As you are aware, we in the towns of Grafton and Windham now face the possibility of an industrial wind project along the boundary ridge between the two towns. It turns out that there are hundreds of homes in Grafton and Windham that are within two miles of the proposed project’s turbines. This is not a project in a remote and unihabited part of the state. Easily 1,000 people will be directly vulnerable to the noise, lights, shadows, and detrimental health affects of the inaudible sound waves. Surely such costs are too high, especially given the reality that wind power is not going to significantly reduce the state’s reliance on conventional energy sources.
We respectfully ask that White support the moratorium bill. It is time for this little, beautiful state of ours to step back and take some time to think seriously about the pros and cons of industrial wind. Our health, well-being, welfare, and magnificent ridgelines require nothing less.
Anna Vesely Pilette,
Grafton, Feb. 25
Editor of the Reformer:
We have been puzzled by the intensity of opposition to wind power in Vermont in the last year. The National Resource Defense Council, long known for the integrity of its positions on the environment, continues to see wind power as "an affordable, efficient and abundant source of domestic electricity." Yet, we hear reports that wind towers are "horrendously and permanently invasive," and that they kill wildlife, leach money from our economy, lower real estate value in nearby towns, and damage human health, causing seizures, deafness, insomnia, high blood pressure, and diabetes.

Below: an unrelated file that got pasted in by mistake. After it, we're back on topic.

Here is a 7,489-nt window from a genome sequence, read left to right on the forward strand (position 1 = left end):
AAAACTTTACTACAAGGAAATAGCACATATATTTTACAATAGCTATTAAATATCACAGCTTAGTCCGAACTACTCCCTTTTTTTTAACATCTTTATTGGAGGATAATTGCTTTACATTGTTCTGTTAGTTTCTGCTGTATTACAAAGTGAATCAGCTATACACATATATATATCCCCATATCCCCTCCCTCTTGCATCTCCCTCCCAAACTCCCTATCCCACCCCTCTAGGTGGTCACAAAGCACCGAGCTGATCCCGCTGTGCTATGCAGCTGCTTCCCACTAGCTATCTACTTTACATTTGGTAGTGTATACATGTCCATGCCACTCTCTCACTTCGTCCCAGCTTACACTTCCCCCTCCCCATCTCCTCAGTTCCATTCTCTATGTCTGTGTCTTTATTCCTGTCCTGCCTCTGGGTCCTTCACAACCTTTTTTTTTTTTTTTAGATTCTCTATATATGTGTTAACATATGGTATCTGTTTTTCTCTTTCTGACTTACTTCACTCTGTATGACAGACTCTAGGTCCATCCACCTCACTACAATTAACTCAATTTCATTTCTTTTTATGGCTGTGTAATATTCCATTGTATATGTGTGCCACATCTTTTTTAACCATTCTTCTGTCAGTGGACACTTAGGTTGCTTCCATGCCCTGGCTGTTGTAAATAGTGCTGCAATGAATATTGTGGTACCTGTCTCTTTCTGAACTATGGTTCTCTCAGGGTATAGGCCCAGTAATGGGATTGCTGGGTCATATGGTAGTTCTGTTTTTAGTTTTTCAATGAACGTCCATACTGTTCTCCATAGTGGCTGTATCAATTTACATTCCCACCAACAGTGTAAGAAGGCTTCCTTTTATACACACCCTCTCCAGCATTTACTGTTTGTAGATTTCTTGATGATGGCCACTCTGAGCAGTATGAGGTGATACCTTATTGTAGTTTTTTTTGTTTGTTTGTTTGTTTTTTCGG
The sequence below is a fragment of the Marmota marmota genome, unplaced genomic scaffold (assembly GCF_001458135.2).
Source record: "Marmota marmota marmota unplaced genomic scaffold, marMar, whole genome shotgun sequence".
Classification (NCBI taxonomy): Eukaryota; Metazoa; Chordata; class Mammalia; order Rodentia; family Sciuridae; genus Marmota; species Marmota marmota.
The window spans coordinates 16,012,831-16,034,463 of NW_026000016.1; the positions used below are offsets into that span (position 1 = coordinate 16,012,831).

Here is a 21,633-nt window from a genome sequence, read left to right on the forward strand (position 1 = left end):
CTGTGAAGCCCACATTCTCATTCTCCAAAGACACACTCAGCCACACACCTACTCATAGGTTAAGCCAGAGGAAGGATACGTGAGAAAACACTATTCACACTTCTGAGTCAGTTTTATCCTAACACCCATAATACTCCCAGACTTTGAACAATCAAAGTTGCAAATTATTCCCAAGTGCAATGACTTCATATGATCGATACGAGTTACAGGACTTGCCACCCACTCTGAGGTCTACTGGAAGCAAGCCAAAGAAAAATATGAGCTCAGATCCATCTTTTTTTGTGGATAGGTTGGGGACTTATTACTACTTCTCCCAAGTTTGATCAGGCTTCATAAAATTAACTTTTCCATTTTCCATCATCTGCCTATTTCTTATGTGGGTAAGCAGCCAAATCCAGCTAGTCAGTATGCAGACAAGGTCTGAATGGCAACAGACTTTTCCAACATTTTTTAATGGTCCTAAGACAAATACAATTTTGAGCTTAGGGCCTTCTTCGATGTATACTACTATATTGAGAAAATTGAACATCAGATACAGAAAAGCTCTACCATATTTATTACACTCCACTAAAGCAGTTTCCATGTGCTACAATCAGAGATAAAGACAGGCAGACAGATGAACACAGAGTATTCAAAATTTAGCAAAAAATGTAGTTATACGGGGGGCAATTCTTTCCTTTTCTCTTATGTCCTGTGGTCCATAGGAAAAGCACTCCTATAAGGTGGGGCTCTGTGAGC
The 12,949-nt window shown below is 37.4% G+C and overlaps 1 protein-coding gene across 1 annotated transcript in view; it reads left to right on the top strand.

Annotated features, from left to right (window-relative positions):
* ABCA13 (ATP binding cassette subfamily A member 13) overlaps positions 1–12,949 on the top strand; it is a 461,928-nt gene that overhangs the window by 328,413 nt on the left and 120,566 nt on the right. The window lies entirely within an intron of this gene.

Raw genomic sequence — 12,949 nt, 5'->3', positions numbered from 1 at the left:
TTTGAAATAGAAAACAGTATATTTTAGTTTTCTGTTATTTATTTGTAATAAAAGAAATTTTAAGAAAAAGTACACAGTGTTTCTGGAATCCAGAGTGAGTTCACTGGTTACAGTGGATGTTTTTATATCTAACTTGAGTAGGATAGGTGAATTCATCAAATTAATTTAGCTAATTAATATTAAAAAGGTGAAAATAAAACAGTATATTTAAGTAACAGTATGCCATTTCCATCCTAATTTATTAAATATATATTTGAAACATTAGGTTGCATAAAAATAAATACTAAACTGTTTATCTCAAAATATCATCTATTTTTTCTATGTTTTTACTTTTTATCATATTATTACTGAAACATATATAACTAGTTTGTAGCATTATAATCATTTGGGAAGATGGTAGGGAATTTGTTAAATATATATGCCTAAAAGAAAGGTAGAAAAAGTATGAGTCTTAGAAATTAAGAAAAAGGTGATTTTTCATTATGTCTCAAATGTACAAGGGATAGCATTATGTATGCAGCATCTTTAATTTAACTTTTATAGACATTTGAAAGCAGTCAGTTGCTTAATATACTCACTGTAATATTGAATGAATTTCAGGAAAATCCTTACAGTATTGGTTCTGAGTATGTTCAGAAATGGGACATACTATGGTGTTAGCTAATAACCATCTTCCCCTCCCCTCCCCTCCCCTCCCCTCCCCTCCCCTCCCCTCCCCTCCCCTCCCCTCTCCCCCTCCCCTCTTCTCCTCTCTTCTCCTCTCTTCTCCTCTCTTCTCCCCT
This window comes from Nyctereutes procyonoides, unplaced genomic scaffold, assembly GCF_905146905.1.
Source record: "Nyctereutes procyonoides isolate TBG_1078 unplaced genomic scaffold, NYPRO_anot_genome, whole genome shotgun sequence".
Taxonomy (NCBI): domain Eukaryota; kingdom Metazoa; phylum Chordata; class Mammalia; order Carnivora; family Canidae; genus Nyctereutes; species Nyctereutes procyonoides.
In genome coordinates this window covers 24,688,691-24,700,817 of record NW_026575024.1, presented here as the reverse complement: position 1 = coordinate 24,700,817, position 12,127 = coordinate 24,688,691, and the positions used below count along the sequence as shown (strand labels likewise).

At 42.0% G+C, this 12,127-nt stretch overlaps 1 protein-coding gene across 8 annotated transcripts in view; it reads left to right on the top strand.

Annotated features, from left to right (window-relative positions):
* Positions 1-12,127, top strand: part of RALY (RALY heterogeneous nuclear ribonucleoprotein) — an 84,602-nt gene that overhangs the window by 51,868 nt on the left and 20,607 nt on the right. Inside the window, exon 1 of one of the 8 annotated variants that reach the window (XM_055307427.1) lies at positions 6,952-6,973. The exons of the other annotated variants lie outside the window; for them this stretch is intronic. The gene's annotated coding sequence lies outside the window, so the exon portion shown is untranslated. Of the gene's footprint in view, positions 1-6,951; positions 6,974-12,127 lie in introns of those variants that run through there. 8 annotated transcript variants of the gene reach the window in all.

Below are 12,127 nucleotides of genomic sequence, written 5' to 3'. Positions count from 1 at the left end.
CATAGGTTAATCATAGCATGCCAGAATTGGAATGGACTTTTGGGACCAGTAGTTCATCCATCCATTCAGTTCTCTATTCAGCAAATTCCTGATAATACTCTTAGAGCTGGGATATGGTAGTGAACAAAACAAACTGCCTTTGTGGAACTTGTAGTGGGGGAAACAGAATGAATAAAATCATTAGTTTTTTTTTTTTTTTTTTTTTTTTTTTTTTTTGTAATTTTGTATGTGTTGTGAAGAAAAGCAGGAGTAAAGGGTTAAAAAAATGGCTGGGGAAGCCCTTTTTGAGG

This rhetoric of fear begins to sound oddly familiar; thus, we were not surprised to learn of a network of ultra-conservative groups who have been "ramping up an offensive on multiple fronts to turn the American Public against wind farms and Barack Obama’s energy agenda." These groups were summoned together over a year ago by John Droz, Jr, a long-time opponent of wind energy and a senior fellow at the American Tradition Institute, notorious for lawsuits against climate scientists, including James Hansen, and for having been denounced by the Association for the Advancement of Science for contributing to an "environment that inhibits the pure exchange of scientific findings and ideas."